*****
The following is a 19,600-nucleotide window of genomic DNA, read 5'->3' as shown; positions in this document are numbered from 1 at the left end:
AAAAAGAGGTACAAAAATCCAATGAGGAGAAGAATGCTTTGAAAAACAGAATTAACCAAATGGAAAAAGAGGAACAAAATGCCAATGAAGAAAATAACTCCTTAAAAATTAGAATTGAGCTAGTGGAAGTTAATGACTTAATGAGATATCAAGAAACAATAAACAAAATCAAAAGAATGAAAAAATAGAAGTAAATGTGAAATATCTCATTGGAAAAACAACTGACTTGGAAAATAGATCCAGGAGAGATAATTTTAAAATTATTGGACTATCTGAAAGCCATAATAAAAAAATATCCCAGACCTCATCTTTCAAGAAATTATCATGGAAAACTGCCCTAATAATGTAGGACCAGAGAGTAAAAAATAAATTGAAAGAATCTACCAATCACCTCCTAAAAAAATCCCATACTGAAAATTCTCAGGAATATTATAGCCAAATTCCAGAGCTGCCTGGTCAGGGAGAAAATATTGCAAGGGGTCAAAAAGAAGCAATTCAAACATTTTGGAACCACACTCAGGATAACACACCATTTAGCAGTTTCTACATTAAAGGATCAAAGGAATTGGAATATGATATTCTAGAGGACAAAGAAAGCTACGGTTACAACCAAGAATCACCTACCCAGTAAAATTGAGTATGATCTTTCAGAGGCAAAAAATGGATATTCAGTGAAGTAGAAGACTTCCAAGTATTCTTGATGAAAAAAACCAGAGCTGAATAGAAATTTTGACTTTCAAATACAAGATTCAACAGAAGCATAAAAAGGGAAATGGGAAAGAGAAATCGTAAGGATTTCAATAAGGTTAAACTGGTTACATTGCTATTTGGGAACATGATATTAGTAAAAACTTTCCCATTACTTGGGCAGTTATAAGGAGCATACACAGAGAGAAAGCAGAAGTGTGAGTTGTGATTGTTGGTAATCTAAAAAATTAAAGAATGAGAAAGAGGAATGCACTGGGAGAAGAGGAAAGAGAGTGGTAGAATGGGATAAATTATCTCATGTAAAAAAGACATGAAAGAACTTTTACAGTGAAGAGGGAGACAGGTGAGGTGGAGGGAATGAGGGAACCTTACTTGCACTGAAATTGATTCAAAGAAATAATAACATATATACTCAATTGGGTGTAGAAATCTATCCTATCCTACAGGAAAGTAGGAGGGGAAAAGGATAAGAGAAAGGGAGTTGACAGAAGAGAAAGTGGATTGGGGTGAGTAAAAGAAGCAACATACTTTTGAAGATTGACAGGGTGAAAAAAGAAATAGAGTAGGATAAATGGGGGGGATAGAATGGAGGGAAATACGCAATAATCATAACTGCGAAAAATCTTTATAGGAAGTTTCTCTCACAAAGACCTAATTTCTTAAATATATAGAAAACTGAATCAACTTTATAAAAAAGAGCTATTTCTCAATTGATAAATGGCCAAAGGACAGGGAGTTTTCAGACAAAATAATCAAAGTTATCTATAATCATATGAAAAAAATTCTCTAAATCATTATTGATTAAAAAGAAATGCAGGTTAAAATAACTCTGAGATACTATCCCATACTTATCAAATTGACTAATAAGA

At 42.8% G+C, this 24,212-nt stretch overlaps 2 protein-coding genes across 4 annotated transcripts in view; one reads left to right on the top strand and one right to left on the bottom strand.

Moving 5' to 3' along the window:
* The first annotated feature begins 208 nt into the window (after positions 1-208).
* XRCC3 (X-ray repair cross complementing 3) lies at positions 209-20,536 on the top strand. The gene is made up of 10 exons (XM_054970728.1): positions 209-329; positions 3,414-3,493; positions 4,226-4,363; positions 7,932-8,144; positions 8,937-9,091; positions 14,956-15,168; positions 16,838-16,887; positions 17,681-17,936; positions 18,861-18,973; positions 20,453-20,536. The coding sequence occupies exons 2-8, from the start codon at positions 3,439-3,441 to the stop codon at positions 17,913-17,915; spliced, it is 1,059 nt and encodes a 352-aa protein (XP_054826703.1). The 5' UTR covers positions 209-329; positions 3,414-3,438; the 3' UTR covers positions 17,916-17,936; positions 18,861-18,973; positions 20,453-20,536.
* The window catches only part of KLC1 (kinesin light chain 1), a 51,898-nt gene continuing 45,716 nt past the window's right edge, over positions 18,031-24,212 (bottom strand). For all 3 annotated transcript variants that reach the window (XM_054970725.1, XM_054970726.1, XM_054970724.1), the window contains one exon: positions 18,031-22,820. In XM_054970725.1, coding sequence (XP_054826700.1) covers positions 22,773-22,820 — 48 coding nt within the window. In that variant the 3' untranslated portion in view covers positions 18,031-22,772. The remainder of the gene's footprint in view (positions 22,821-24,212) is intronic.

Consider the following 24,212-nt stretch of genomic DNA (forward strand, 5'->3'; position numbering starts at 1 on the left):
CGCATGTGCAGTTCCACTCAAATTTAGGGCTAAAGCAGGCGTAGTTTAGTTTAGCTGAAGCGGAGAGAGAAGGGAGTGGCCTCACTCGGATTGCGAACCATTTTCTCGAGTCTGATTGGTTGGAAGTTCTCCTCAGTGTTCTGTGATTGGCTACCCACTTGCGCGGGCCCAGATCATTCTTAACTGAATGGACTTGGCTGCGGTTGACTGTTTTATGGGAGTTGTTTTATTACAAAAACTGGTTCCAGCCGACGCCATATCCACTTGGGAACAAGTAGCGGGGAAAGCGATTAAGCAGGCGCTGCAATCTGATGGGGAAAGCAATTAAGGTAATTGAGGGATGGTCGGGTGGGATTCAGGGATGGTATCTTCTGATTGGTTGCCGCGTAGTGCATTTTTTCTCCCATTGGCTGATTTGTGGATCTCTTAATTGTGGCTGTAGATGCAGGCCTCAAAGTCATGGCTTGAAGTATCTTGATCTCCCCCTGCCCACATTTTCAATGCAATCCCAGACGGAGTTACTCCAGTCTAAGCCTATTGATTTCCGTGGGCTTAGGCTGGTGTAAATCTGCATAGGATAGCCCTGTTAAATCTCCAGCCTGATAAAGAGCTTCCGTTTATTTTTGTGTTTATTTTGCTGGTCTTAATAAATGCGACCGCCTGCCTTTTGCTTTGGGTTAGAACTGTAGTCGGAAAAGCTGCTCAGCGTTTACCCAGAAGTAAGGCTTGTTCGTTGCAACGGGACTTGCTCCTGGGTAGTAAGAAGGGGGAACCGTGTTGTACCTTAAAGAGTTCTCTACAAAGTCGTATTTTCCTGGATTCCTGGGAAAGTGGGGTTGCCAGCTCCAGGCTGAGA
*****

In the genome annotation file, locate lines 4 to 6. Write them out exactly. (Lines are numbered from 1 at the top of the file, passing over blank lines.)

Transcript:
Moving 5' to 3' along the window:
* The first annotated feature begins 208 nt into the window (after positions 1-208).
* XRCC3 (X-ray repair cross complementing 3) lies at positions 209-20,536 on the top strand. The gene is made up of 10 exons (XM_054970728.1): positions 209-329; positions 3,414-3,493; positions 4,226-4,363; positions 7,932-8,144; positions 8,937-9,091; positions 14,956-15,168; positions 16,838-16,887; positions 17,681-17,936; positions 18,861-18,973; positions 20,453-20,536. The coding sequence occupies exons 2-8, from the start codon at positions 3,439-3,441 to the stop codon at positions 17,913-17,915; spliced, it is 1,059 nt and encodes a 352-aa protein (XP_054826703.1). The 5' UTR covers positions 209-329; positions 3,414-3,438; the 3' UTR covers positions 17,916-17,936; positions 18,861-18,973; positions 20,453-20,536.